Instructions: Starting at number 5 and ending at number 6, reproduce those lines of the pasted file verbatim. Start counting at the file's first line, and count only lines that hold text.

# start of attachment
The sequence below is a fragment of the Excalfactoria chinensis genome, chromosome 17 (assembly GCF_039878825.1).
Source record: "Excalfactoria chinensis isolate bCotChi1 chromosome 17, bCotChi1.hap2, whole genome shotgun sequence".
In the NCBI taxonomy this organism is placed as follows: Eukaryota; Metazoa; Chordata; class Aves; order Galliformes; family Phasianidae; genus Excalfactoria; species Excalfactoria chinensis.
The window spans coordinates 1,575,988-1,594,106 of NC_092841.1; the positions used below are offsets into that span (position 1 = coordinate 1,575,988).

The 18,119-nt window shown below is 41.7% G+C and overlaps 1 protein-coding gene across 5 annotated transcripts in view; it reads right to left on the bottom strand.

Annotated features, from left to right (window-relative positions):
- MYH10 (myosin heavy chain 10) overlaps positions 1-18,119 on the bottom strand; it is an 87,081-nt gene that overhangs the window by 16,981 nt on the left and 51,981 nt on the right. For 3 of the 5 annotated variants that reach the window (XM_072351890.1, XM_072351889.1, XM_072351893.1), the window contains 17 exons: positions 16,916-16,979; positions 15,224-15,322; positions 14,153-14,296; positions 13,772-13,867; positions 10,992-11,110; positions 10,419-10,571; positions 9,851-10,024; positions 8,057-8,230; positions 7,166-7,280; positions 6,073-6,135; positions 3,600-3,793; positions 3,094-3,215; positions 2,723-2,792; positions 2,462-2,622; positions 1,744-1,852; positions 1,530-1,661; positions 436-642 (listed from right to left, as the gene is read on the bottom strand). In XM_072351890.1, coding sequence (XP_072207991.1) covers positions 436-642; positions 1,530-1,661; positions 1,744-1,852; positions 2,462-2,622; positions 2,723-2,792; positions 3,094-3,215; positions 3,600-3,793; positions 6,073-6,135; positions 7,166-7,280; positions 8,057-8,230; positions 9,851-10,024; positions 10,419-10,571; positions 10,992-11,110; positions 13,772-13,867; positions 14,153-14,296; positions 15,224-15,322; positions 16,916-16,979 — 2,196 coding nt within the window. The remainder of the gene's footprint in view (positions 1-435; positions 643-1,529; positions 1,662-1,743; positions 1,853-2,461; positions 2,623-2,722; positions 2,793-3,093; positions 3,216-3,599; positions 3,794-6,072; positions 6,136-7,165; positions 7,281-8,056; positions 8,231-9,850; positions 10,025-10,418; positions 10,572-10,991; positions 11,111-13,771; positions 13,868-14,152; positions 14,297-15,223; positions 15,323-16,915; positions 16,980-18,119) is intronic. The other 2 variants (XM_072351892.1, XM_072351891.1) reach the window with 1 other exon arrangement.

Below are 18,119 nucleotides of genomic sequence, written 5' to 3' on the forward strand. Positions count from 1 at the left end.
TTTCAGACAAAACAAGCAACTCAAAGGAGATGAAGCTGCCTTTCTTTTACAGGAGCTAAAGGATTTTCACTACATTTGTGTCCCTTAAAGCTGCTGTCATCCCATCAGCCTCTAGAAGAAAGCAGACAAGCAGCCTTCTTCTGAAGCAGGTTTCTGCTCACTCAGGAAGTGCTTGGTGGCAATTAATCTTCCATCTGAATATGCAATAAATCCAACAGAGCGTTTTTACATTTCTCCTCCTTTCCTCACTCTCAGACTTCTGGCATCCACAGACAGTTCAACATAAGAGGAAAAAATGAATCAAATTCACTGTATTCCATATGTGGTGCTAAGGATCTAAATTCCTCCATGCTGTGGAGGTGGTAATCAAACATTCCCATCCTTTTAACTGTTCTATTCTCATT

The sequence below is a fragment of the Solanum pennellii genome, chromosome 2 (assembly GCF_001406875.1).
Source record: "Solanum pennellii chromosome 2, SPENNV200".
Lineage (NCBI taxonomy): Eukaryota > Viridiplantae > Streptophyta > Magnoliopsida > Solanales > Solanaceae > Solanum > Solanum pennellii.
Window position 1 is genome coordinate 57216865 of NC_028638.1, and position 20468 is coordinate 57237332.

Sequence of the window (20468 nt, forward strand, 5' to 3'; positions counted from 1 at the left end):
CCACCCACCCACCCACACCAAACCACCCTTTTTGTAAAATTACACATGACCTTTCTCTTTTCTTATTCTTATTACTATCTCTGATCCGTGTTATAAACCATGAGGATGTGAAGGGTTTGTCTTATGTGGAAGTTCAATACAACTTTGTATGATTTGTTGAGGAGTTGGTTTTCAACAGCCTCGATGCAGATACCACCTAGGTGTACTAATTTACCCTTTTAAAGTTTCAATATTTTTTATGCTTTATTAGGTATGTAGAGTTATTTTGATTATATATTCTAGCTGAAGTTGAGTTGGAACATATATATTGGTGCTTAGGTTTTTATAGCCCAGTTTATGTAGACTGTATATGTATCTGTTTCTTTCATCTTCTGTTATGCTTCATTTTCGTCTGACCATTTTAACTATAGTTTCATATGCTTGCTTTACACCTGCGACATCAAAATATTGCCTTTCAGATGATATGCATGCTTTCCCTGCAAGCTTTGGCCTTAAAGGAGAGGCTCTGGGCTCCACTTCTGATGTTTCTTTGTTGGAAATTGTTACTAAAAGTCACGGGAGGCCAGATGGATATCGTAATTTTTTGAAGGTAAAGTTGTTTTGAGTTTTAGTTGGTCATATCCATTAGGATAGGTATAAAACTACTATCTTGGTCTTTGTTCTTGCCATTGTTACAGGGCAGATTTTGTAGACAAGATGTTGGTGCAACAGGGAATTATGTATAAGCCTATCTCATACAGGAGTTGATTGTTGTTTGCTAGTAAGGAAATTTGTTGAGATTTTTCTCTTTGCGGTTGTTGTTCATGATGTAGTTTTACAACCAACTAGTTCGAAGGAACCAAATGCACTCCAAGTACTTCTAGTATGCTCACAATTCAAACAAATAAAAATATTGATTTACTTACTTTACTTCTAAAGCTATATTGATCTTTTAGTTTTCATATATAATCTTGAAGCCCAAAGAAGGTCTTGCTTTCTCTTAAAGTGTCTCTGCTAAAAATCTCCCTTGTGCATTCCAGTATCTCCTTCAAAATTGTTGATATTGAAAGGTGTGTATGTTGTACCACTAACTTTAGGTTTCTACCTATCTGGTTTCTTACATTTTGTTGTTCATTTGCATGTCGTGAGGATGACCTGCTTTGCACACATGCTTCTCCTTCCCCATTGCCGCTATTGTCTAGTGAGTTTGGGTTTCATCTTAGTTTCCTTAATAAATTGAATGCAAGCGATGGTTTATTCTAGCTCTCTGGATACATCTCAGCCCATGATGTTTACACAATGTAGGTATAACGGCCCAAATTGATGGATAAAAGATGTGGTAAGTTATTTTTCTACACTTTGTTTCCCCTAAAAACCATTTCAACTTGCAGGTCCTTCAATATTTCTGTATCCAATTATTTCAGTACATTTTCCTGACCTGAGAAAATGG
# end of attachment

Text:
The 18,119-nt window shown below is 41.7% G+C and overlaps 1 protein-coding gene across 5 annotated transcripts in view; it reads right to left on the bottom strand.

Annotated features, from left to right (window-relative positions):